It's become very common to hear that, in a single day of trading, the Dow Jones Industrial Average has risen or fallen at least 500 points. That may seem like a lot — and it is — but without context, a move like that doesn't mean much to most people.
The Dow is one of the primary benchmarks for the U.S. stock market, and it tracks the prices of 30 stocks of blue-chip companies in various industries. As an index, or a collection of individual stocks, its level is calculated constantly throughout the trading day based on the prices of those stocks.
When the Dow rises or falls, the movements often are cited in terms of the change in points. That's a tradition that dates back to the early days of this index in the 1890s. Today, the direction and magnitude of those points changes offers some indication about how traders are feeling about the prospect for U.S. stocks in the short term.
Learning how to read stock tickers can help boost your overall understanding of how the market works. And understanding why the Dow's movements are quoted in points can also deepen your knowledge of the market.
The Dow is price-weighted, meaning that the value of this index is calculated based on the prices of its 30 members. That's one of the key differences between the Dow and the S&P 500, which is calculated based on the market capitalization of its 500 members.
So far in 2020, the Dow has been valued in the range of about 18,500 to 29,500. These levels are dictated by the price changes for the individual members. Companies with higher stock prices have a bigger effect on the Dow's movements. As of March 2020, the two highest-priced stocks in the Dow are Apple and UnitedHealth Group.
Video by David Fang
But the Dow's value isn't a dollar amount, even if that's how some people refer to it. Its value as an index is calculated by adding up all the prices of the 30 component stocks and then dividing that sum by a special number known as the Dow divisor. Currently, the divisor is about 0.15. That results in an index amount that is several times larger than the dollar value of those 30 stocks combined.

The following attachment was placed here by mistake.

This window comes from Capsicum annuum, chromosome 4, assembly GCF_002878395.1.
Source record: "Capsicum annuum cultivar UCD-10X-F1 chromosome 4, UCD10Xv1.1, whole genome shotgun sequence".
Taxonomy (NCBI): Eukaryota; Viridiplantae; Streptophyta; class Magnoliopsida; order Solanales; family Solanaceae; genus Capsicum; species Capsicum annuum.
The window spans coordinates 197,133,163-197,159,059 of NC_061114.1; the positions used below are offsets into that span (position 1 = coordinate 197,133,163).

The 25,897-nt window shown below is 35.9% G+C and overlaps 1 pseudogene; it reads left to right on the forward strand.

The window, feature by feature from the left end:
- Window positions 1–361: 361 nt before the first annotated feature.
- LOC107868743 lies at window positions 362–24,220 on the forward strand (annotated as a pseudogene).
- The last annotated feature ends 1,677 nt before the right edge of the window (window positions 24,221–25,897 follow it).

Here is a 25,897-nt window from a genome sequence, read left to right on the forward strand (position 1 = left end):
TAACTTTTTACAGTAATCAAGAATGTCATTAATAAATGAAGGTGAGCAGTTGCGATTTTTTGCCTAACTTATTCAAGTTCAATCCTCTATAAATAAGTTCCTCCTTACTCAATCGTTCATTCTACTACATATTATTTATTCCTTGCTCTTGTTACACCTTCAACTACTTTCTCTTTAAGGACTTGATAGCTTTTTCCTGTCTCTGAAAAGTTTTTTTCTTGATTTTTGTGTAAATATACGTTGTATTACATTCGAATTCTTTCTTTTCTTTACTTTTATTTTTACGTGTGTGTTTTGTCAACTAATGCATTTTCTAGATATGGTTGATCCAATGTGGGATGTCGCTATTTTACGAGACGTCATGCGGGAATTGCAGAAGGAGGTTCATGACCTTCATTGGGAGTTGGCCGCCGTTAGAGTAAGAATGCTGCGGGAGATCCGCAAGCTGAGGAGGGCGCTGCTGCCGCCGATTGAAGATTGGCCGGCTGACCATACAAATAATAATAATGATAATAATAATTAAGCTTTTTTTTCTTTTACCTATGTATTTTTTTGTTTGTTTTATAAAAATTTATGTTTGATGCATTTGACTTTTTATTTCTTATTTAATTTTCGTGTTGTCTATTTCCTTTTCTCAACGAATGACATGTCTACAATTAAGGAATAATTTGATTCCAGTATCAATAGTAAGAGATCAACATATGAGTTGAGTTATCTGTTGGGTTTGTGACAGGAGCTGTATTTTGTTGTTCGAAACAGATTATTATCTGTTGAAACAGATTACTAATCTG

Based on the current value of that Dow divisor, if this gauge drops 500 points, that means the aggregate prices of the 30 components went down about $76.
Unless you follow the market on a daily basis, knowing the point-change for the Dow may not be very helpful. That's because a 500-point movement doesn't exactly translate to a dollar amount, and it means much less today than it did even five years ago.
Suppose the Dow's value is approximately 20,000. A 500-point move is equivalent to a shift of about 2.5%. However, if the Dow's level is only 15,000, as it was about five years ago, that same move is a more significant shift of 3.3%. Back in 1987 when the Dow fell about 500 points in one day, that was the equivalent of it losing about 23% of its value.
Video by David Fang
Because stock markets have trended upward over time, the value of the Dow has also gone up — and that means the point movements now may be bigger, though the percentage change isn't. The fluctuations in the stock market recently due to Wall Street's fears about the health and economic toll of the coronavirus outbreak has highlighted this dynamic.
On March 16, for example, this gauge plummeted nearly 3,000 points for its worst single-day point decline in history. On a percentage-change basis, though, that day's declines came in third, behind market crashes in 1929 and 1987.
Similarly, the Dow surged more than 2,100 points on March 24, for its biggest day ever of gains. However, when considering this as a percentage move, that 11.4% ranked fifth, behind daily gains in the 1929-1933 period.
Tracking the swings in the stock market can help you to understand what type of news affects stock prices. However, experts caution that long-term investors don't need to obsess about these daily moves, whether up or down.
Instead, it's more important to focus on the long-term merits of investing. Focus on three basic rules of investing: Diversify your portfolio to include a mix of different assets, dollar-cost average to spread out your purchase price over time, and rebalance to ensure your portfolio aligns with your risk tolerance.
Finally, remember that no matter what happens in a single day, the stock market has trended upward over a period of years and decades.
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